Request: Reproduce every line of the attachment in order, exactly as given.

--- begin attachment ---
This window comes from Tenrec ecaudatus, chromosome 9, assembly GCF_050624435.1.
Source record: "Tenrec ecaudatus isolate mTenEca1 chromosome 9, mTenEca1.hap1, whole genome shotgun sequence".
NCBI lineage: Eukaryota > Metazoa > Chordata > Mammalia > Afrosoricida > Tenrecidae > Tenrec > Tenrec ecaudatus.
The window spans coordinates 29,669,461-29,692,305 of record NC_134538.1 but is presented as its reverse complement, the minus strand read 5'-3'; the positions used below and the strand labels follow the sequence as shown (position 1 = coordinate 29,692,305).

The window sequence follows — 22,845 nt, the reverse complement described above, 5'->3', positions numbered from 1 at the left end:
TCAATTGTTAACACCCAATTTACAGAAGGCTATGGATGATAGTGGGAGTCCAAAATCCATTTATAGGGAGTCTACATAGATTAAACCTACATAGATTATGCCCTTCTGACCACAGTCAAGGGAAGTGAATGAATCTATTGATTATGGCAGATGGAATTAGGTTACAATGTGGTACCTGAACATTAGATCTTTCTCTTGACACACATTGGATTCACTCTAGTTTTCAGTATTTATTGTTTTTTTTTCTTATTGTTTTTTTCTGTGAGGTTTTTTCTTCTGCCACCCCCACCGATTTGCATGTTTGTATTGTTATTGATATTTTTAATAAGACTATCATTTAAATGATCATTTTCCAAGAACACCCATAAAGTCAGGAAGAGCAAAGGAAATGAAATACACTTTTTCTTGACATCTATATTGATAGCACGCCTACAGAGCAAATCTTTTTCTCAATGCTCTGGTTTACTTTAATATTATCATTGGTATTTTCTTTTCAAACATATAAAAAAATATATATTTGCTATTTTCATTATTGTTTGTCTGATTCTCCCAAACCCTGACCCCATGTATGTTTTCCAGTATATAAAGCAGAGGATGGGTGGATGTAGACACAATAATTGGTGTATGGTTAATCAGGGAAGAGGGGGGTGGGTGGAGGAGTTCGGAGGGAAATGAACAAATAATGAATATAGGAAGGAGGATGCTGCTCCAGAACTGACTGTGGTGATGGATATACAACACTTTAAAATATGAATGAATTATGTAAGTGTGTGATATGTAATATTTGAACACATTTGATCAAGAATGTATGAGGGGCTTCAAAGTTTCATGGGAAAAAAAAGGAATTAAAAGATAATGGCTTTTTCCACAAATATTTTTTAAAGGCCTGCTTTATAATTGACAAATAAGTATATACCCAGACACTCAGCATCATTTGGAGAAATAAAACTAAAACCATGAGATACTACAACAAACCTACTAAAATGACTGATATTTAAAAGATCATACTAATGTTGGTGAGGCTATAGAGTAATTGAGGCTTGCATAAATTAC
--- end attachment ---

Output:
This window comes from Tenrec ecaudatus, chromosome 9, assembly GCF_050624435.1.
Source record: "Tenrec ecaudatus isolate mTenEca1 chromosome 9, mTenEca1.hap1, whole genome shotgun sequence".
NCBI lineage: Eukaryota > Metazoa > Chordata > Mammalia > Afrosoricida > Tenrecidae > Tenrec > Tenrec ecaudatus.
The window spans coordinates 29,669,461-29,692,305 of record NC_134538.1 but is presented as its reverse complement, the minus strand read 5'-3'; the positions used below and the strand labels follow the sequence as shown (position 1 = coordinate 29,692,305).

The window sequence follows — 22,845 nt, the reverse complement described above, 5'->3', positions numbered from 1 at the left end:
TCAATTGTTAACACCCAATTTACAGAAGGCTATGGATGATAGTGGGAGTCCAAAATCCATTTATAGGGAGTCTACATAGATTAAACCTACATAGATTATGCCCTTCTGACCACAGTCAAGGGAAGTGAATGAATCTATTGATTATGGCAGATGGAATTAGGTTACAATGTGGTACCTGAACATTAGATCTTTCTCTTGACACACATTGGATTCACTCTAGTTTTCAGTATTTATTGTTTTTTTTTCTTATTGTTTTTTTCTGTGAGGTTTTTTCTTCTGCCACCCCCACCGATTTGCATGTTTGTATTGTTATTGATATTTTTAATAAGACTATCATTTAAATGATCATTTTCCAAGAACACCCATAAAGTCAGGAAGAGCAAAGGAAATGAAATACACTTTTTCTTGACATCTATATTGATAGCACGCCTACAGAGCAAATCTTTTTCTCAATGCTCTGGTTTACTTTAATATTATCATTGGTATTTTCTTTTCAAACATATAAAAAAATATATATTTGCTATTTTCATTATTGTTTGTCTGATTCTCCCAAACCCTGACCCCATGTATGTTTTCCAGTATATAAAGCAGAGGATGGGTGGATGTAGACACAATAATTGGTGTATGGTTAATCAGGGAAGAGGGGGGTGGGTGGAGGAGTTCGGAGGGAAATGAACAAATAATGAATATAGGAAGGAGGATGCTGCTCCAGAACTGACTGTGGTGATGGATATACAACACTTTAAAATATGAATGAATTATGTAAGTGTGTGATATGTAATATTTGAACACATTTGATCAAGAATGTATGAGGGGCTTCAAAGTTTCATGGGAAAAAAAAGGAATTAAAAGATAATGGCTTTTTCCACAAATATTTTTTAAAGGCCTGCTTTATAATTGACAAATAAGTATATACCCAGACACTCAGCATCATTTGGAGAAATAAAACTAAAACCATGAGATACTACAACAAACCTACTAAAATGACTGATATTTAAAAGATCATACTAATGTTGGTGAGGCTATAGAGTAATTGAGGCTTGCATAAATTAC